Protectionism and trade wars are bad for everybody in the long run. (but can be good in the short run) In the case of China, the multinational corporations are using cheap and disciplined labor in China to make consumer goodies for the rest of the world (ipods/ipads for us). The corporations make lots of money, American consumers get cheap stuff, but have to work at McDonalds flipping burgers in order to buy the stuff. The alternative is more jobs making stuff – jobs that seem to pay better, but ipods (and refrigerators) cost thousands and/or dont work very well.

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  15. phahn50 says:

    The hope is that the Chinese workers will demand more. An undervalued currency means that their purchasing power is artificially low. In part that means they cant buy our stuff or even their own stuff. They also have to breath polluted air and will someday have to clean up their environment. As they relax their political system, some things will take care of themselves. But there are too many poor people in the world who would be happy to work blue collar jobs for $2.00 an hour for steady work. Making widgets in the North Country will never be possible. nanotech-based pharmaceuticals can be made in the Albany area though, but they wont require many people, and they will all have advanced degrees.

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  16. PNElba says:

    I’m pretty sure we could compete with China if we ran our labor force like China does. Workers/Middle class in this country need to start taking personal responsibility for their circumstances. They need to take personal responsibility for their vote. They are getting exactly what they voted for. Once we get rid of collective bargaining rights in Wisconsin, we can start getting rid of worker’s rights in the other states. We can relax our laws on the use of child labor and maybe even forced labor. Getting rid of social security would help alot. We could work into our advancing years or retire on whatever benefits the corporations decide are sufficient. And, are all these worker safety regulations in the USA really necessary? Surely workers in this country can decide whether they want to work in an unsafe mine without the government’s help. I’m guessing that in the coming years we should be well on our way to being able to compete with China.

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  17. Bill G says:

    I believe that most people understand that we have little-to-no impact on Chinese behavior. Logic would dictate that we should then focus on those things we can control. Although it’s fashionable in some circles to pooh pooh investment and characterize it as another form of spending, there is a powerful argument for addressing educational reform, R&D, and infrastructure improvement. These are things, IF DONE PEOPERLY, will have an impact on our ability to compete.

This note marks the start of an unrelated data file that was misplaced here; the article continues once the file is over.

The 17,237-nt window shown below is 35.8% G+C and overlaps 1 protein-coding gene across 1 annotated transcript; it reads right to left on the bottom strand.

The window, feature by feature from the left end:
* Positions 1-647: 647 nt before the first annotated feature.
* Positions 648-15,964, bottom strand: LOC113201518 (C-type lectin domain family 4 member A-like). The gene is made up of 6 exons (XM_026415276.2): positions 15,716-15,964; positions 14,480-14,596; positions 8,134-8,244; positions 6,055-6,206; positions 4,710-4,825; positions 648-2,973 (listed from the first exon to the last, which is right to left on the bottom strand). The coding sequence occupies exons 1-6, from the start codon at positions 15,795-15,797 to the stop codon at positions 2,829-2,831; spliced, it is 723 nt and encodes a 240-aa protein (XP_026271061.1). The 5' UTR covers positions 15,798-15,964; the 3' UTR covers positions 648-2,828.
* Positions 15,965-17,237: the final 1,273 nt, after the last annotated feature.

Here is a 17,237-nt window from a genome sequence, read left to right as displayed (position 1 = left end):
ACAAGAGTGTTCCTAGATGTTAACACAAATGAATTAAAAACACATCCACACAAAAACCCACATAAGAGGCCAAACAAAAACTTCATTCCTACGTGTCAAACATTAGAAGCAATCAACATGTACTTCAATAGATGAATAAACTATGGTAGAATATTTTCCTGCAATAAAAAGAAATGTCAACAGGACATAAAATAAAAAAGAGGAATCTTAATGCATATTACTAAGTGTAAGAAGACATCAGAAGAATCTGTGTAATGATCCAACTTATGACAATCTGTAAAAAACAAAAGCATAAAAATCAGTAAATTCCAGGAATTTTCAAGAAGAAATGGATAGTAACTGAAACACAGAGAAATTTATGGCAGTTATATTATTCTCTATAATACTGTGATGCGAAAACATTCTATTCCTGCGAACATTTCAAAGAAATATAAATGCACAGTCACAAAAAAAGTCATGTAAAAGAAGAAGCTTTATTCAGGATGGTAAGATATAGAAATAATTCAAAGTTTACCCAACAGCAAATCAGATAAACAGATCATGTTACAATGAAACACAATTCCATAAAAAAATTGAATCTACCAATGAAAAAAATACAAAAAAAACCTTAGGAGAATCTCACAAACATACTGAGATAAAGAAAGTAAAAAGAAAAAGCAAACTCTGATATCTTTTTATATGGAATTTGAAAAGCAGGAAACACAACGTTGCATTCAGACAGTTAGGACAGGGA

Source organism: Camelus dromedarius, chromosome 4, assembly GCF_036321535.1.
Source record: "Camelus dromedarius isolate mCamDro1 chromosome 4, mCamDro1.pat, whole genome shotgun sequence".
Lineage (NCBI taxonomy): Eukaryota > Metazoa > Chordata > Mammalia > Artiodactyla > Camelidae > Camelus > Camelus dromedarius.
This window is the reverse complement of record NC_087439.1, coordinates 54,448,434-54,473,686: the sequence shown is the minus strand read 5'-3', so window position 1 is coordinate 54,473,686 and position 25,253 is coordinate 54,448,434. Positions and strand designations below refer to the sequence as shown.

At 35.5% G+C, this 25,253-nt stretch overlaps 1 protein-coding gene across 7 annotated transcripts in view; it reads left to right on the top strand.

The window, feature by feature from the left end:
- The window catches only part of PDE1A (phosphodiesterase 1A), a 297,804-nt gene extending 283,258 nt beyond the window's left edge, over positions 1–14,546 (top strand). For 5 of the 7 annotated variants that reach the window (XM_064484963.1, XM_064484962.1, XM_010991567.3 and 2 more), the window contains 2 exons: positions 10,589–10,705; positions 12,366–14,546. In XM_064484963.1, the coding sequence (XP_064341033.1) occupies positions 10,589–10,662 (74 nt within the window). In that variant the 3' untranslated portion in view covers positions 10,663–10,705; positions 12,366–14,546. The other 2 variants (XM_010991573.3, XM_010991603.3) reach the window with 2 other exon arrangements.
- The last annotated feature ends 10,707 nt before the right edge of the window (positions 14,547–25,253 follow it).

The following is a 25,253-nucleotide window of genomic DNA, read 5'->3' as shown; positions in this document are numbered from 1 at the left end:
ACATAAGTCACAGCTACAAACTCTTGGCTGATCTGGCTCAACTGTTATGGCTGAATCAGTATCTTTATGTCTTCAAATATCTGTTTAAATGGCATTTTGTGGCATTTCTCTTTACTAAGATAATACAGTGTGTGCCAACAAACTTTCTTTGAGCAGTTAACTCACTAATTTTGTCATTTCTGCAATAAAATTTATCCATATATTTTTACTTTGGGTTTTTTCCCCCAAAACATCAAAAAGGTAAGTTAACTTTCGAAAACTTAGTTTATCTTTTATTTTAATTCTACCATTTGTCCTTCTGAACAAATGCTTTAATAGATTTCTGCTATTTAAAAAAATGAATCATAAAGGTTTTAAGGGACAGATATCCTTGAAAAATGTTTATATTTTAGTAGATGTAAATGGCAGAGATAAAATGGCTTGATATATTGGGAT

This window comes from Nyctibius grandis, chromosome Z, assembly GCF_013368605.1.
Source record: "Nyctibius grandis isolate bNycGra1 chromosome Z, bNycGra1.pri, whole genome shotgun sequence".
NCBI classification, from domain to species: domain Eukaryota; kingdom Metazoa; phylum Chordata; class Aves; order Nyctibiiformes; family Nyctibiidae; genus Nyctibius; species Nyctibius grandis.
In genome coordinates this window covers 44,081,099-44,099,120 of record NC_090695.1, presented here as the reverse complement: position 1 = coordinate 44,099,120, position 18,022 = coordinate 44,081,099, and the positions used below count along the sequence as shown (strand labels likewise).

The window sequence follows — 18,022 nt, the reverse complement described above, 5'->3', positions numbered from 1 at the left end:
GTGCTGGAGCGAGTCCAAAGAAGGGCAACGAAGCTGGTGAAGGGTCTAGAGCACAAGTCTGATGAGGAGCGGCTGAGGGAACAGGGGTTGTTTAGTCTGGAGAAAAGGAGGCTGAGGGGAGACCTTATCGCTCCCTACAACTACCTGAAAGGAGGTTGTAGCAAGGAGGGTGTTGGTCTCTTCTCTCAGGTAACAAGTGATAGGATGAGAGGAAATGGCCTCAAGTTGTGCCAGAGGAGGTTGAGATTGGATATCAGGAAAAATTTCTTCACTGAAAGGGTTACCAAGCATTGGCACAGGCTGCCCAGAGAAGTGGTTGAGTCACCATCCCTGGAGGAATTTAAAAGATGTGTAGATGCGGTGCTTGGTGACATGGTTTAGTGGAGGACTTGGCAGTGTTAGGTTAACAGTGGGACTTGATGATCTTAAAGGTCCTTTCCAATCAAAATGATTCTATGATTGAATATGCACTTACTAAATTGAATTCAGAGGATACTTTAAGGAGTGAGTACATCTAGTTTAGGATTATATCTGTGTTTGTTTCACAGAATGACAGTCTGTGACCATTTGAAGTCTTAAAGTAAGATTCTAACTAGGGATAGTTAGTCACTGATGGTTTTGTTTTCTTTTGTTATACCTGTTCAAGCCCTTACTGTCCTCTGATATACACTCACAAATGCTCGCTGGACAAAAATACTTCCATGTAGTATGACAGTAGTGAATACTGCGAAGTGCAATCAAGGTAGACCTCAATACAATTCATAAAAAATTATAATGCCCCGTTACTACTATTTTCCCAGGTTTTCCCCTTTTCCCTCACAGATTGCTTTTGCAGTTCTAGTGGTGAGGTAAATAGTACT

The stuff that’s going on in Wisconsin is a microcosm of the confused approach to solving our problems. I believe that there is general agreement that the municipal unions should be amenable to givebacks but the bigger issue of educational reform is muted by efforts to cut spending. And, where that discussion does take place the emphasis is on teacher unions and disinterested parents. However, there’s fairly good evidence that the single most effective reform to education we could take is to restructure and lengthen the school year, an approach that has been employed by many of the countries that have leap frogged us in educational achievement.

    Bottom line: if there is a single-minded focus on cutting spending, areas such as education, research, and infrastructure will suffer. If they do, competitive advantage over the long term will be affected.

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  18. oa says:

    PNElba is right. The only way to really compete is to win the race to the bottom. We’re trying, but not hard enough yet.

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  19. Pete Klein says:

    Yes, Myown, arms manufacturing is big in the USA. Our guns go south to help the drug dealers in Mexico and they go to just about every dirt bag dictatorship throughout the world.
    There was a song back in the late 80′s or early 90′s that had the line, “Send lawyers, guns and money,” something we are number one at doing.

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  20. If Clapton is God, Warren Haynes is Jesus says:

    We are the largest weapons dealer in the world and have been for some time. And as has been mentioned already, we the tax payers fund much of this international business by sending aide to dictators, monarch’s, democracies, royal families, etc. all over the world to then purchase weapons systems from our defense contractors which we the tax payers, in many cases, also funded to develop in the first place. It’s a nice little scam that ensures corporations like Ratheon, TRW, General Dynamics, Boeing, Northrup Gruman, GE, General Motors, Chrysler, etc. get their little piece of the corporate welfare pie. It’s also another part of the gargantuan military/industrial/congressional complex that receive so little scrutiny from our cowardly politicians and the public at large.

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  21. Bret4207 says:

    It was our defense spending that gave us the internet, our present day computers, microwaves, etc. While I would agree that there needs to be a major cut in our Defense Dept spending, painting the entire industry as evil lacks that “nuance” Brian M speaks of so often.

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  22. PNElba says:

    It was NASA spending on the space race and the National Defense/Direct Student loan program that gave us the leg up in technology. Unfortunately, NASA and student loan programs are severely being cut. Part of the new program which should be named the “National Race to the Bottom”.

    Good-bye middle class, hello oligarchs.

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  23. LOL says:

    One US balances her budget and prevents financial ruin like 2008 economic meltdown, then it can proceed to lecture China on how they should run their economy.